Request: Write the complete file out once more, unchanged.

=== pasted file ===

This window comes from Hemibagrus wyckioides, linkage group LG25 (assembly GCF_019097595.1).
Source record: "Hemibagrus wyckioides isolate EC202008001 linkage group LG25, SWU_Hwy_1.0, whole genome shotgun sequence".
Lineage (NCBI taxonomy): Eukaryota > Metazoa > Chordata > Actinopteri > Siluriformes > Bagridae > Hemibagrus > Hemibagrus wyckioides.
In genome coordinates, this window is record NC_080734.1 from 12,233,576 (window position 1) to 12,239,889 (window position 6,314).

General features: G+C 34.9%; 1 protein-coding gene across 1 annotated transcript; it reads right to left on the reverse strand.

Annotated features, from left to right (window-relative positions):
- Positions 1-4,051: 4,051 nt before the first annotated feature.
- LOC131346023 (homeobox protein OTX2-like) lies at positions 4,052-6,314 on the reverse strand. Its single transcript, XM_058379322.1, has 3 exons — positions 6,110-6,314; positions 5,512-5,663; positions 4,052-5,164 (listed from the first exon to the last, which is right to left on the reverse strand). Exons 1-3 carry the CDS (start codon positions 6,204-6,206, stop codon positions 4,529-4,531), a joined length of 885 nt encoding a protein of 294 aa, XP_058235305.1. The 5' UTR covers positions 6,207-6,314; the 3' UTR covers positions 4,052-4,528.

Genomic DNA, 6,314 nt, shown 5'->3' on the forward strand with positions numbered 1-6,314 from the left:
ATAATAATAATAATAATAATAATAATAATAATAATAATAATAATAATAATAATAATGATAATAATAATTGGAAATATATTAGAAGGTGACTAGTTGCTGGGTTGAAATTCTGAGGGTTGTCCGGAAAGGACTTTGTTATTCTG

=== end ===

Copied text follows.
This window comes from Hemibagrus wyckioides, linkage group LG25 (assembly GCF_019097595.1).
Source record: "Hemibagrus wyckioides isolate EC202008001 linkage group LG25, SWU_Hwy_1.0, whole genome shotgun sequence".
Lineage (NCBI taxonomy): Eukaryota > Metazoa > Chordata > Actinopteri > Siluriformes > Bagridae > Hemibagrus > Hemibagrus wyckioides.
In genome coordinates, this window is record NC_080734.1 from 12,233,576 (window position 1) to 12,239,889 (window position 6,314).

General features: G+C 34.9%; 1 protein-coding gene across 1 annotated transcript; it reads right to left on the reverse strand.

Annotated features, from left to right (window-relative positions):
- Positions 1-4,051: 4,051 nt before the first annotated feature.
- LOC131346023 (homeobox protein OTX2-like) lies at positions 4,052-6,314 on the reverse strand. Its single transcript, XM_058379322.1, has 3 exons — positions 6,110-6,314; positions 5,512-5,663; positions 4,052-5,164 (listed from the first exon to the last, which is right to left on the reverse strand). Exons 1-3 carry the CDS (start codon positions 6,204-6,206, stop codon positions 4,529-4,531), a joined length of 885 nt encoding a protein of 294 aa, XP_058235305.1. The 5' UTR covers positions 6,207-6,314; the 3' UTR covers positions 4,052-4,528.

Genomic DNA, 6,314 nt, shown 5'->3' on the forward strand with positions numbered 1-6,314 from the left:
ATAATAATAATAATAATAATAATAATAATAATAATAATAATAATAATAATAATAATGATAATAATAATTGGAAATATATTAGAAGGTGACTAGTTGCTGGGTTGAAATTCTGAGGGTTGTCCGGAAAGGACTTTGTTATTCTG